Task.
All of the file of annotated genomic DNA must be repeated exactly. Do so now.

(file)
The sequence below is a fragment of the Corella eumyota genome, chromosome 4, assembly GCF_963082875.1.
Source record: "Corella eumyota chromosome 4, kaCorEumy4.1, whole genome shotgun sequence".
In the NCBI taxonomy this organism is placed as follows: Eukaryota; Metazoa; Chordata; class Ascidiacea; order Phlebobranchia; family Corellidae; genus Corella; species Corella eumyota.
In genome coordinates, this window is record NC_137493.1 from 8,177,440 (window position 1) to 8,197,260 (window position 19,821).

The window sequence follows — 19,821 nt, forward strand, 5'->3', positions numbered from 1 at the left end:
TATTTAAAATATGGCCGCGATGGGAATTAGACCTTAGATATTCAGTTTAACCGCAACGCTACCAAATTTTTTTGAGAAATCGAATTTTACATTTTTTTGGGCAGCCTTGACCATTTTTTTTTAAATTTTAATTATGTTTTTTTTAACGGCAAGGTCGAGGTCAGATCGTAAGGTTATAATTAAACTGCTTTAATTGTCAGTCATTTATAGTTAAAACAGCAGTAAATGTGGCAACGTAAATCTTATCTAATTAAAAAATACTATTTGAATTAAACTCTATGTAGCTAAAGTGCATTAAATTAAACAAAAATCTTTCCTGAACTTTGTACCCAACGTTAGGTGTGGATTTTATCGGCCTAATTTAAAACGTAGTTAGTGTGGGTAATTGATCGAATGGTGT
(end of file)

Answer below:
The sequence below is a fragment of the Corella eumyota genome, chromosome 4, assembly GCF_963082875.1.
Source record: "Corella eumyota chromosome 4, kaCorEumy4.1, whole genome shotgun sequence".
In the NCBI taxonomy this organism is placed as follows: Eukaryota; Metazoa; Chordata; class Ascidiacea; order Phlebobranchia; family Corellidae; genus Corella; species Corella eumyota.
In genome coordinates, this window is record NC_137493.1 from 8,177,440 (window position 1) to 8,197,260 (window position 19,821).

The window sequence follows — 19,821 nt, forward strand, 5'->3', positions numbered from 1 at the left end:
TATTTAAAATATGGCCGCGATGGGAATTAGACCTTAGATATTCAGTTTAACCGCAACGCTACCAAATTTTTTTGAGAAATCGAATTTTACATTTTTTTGGGCAGCCTTGACCATTTTTTTTTAAATTTTAATTATGTTTTTTTTAACGGCAAGGTCGAGGTCAGATCGTAAGGTTATAATTAAACTGCTTTAATTGTCAGTCATTTATAGTTAAAACAGCAGTAAATGTGGCAACGTAAATCTTATCTAATTAAAAAATACTATTTGAATTAAACTCTATGTAGCTAAAGTGCATTAAATTAAACAAAAATCTTTCCTGAACTTTGTACCCAACGTTAGGTGTGGATTTTATCGGCCTAATTTAAAACGTAGTTAGTGTGGGTAATTGATCGAATGGTGT